Here’s a bit of good news for employers facing an angry former employee who wants to sue but can’t find an attorney willing to take the case. Courts are unlikely to appoint an attorney to help with the litigation if the EEOC has already concluded that there wasn’t enough evidence to warrant taking up the case itself.
Recent case: Brenda Henderson was fired from her retail job because she made announcements over the loudspeaker that were deemed to be unprofessional and demeaning to fellow employees.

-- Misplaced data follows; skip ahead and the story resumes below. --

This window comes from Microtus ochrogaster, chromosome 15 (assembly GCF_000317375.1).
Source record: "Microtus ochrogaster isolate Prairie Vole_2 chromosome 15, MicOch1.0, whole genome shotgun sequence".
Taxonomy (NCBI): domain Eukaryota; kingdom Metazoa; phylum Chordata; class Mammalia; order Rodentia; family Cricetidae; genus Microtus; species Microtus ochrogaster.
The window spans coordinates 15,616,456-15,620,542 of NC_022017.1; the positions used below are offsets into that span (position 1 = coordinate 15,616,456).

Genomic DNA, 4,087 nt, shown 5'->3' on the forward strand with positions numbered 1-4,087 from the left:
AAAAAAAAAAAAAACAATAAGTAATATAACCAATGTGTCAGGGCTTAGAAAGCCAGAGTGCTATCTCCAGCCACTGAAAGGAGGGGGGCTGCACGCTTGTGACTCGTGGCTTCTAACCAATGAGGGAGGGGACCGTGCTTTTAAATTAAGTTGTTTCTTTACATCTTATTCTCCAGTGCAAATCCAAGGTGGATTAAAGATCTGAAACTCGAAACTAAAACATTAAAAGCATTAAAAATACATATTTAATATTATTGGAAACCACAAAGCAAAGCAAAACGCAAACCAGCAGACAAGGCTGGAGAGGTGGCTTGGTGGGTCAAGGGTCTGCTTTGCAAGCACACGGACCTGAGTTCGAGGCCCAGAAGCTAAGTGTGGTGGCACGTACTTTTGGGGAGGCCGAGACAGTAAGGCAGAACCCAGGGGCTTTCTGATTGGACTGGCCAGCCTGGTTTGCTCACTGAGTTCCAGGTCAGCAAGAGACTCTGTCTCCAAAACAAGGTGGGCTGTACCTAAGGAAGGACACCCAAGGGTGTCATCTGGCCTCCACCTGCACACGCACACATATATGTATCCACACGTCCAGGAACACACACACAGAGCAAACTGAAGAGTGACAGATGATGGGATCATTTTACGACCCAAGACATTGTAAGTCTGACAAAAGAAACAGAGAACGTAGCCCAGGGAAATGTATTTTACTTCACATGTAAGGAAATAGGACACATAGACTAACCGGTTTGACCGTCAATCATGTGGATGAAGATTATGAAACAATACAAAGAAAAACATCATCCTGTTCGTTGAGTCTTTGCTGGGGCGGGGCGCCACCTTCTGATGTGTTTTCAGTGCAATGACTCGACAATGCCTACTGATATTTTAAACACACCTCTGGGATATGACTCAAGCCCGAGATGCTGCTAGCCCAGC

She filed an EEOC complaint, but the agency declined to pursue her case and told her she would have to either get an attorney or represent herself. Henderson filed her own lawsuit and then asked the court to pay for a court-appointed lawyer.
The court refused, based largely on the EEOC decision. (Henderson v. Wal-Mart, No. 10-0317, SD TX, 2010)
- Employee miffed about your decision? That's no reason to tolerate insubordination
- Justify decisions to thwart retaliation bait & switch
- Of good faith and gut instinct: Fire employee who falsely claims discrimination
- No need to give 'bonus points' to disabled applicants
- Don't fall into the retaliation trap! Have solid reason for firing complainer